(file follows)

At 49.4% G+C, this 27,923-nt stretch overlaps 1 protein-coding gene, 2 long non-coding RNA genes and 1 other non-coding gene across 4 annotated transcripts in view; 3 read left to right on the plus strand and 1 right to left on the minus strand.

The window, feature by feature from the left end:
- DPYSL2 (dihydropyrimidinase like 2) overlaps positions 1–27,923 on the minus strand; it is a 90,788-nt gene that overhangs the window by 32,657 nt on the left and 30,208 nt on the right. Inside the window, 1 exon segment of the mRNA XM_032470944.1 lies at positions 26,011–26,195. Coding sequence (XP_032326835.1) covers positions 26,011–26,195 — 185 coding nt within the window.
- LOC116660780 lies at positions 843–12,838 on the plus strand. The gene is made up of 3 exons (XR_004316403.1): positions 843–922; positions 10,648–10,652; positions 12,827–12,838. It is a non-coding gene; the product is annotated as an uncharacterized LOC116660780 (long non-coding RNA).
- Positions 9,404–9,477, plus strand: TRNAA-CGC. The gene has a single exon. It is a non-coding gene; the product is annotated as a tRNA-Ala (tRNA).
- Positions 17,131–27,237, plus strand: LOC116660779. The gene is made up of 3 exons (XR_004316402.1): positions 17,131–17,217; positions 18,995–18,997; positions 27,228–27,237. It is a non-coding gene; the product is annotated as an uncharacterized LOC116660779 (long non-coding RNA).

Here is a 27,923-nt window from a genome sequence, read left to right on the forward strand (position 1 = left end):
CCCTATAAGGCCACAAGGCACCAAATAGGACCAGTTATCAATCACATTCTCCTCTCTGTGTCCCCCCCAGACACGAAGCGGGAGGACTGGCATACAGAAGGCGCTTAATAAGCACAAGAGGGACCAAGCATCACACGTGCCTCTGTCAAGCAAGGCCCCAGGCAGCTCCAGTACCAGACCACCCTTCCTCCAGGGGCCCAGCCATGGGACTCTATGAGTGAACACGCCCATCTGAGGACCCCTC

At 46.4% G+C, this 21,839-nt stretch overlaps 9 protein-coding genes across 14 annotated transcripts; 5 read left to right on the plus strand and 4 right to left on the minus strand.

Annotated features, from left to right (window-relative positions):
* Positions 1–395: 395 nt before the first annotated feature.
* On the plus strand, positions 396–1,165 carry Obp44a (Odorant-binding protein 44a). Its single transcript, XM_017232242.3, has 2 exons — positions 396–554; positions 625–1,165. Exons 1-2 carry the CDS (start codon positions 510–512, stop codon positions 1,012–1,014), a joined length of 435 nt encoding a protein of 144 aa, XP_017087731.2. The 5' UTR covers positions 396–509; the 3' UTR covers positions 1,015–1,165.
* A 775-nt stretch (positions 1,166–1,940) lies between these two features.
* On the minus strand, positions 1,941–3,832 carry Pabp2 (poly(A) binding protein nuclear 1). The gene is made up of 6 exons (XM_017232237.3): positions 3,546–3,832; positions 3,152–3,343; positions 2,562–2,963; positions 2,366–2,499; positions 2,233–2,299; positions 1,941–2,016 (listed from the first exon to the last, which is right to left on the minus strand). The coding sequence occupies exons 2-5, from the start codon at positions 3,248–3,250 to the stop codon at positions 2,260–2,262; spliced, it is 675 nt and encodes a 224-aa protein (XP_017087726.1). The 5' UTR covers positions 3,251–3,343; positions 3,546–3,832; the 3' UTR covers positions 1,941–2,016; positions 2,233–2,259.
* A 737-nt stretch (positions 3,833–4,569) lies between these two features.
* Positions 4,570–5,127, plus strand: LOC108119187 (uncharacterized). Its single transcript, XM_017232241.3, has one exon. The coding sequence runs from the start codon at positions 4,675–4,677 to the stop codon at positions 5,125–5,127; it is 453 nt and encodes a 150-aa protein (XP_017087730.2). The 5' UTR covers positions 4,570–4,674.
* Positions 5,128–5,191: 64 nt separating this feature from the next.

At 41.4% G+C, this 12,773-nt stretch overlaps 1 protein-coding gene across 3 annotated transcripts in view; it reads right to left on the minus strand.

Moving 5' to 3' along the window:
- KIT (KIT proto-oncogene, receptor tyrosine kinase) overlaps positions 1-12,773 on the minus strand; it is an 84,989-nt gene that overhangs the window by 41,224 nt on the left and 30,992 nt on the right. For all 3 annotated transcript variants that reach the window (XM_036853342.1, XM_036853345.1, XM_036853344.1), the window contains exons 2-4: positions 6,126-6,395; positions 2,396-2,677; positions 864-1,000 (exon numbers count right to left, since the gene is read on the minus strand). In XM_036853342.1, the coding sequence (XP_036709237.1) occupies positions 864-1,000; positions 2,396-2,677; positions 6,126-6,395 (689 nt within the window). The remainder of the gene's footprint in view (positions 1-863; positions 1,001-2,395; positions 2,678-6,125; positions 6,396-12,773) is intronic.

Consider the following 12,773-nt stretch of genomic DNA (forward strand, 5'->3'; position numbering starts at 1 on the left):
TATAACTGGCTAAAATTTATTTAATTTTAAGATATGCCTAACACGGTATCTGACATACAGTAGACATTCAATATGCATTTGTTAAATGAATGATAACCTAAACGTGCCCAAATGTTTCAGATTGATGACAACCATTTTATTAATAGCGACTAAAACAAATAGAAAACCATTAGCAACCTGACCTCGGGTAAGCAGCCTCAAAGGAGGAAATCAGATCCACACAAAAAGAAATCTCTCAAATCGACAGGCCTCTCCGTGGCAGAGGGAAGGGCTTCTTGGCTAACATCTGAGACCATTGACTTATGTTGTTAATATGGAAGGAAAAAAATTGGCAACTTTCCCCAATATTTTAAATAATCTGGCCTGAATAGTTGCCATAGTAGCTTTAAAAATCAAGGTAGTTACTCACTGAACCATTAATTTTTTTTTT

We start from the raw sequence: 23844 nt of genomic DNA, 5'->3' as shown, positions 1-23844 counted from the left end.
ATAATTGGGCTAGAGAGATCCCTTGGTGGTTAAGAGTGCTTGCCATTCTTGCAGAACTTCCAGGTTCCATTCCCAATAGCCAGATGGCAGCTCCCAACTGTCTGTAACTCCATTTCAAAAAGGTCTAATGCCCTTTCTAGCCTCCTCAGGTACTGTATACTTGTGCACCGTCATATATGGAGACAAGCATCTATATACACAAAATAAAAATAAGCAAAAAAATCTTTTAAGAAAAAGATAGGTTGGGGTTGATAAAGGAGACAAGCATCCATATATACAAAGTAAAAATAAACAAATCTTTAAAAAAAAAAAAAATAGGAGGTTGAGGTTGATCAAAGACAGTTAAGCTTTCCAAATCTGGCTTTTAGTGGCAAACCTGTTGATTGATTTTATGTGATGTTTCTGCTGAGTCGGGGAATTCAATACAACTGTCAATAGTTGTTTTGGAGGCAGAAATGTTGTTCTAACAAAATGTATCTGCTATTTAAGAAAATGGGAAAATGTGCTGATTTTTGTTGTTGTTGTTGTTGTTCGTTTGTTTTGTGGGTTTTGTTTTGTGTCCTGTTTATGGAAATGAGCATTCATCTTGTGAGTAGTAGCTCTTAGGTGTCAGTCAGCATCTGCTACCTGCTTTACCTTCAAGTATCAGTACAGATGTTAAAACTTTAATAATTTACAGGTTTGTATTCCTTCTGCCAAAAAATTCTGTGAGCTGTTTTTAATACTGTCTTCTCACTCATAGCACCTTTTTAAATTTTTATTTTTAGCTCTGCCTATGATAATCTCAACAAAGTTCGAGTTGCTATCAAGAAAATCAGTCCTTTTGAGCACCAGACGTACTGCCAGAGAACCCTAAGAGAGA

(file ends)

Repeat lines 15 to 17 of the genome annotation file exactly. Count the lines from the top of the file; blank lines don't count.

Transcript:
* A 737-nt stretch (positions 3,833–4,569) lies between these two features.
* Positions 4,570–5,127, plus strand: LOC108119187 (uncharacterized). Its single transcript, XM_017232241.3, has one exon. The coding sequence runs from the start codon at positions 4,675–4,677 to the stop codon at positions 5,125–5,127; it is 453 nt and encodes a 150-aa protein (XP_017087730.2). The 5' UTR covers positions 4,570–4,674.
* Positions 5,128–5,191: 64 nt separating this feature from the next.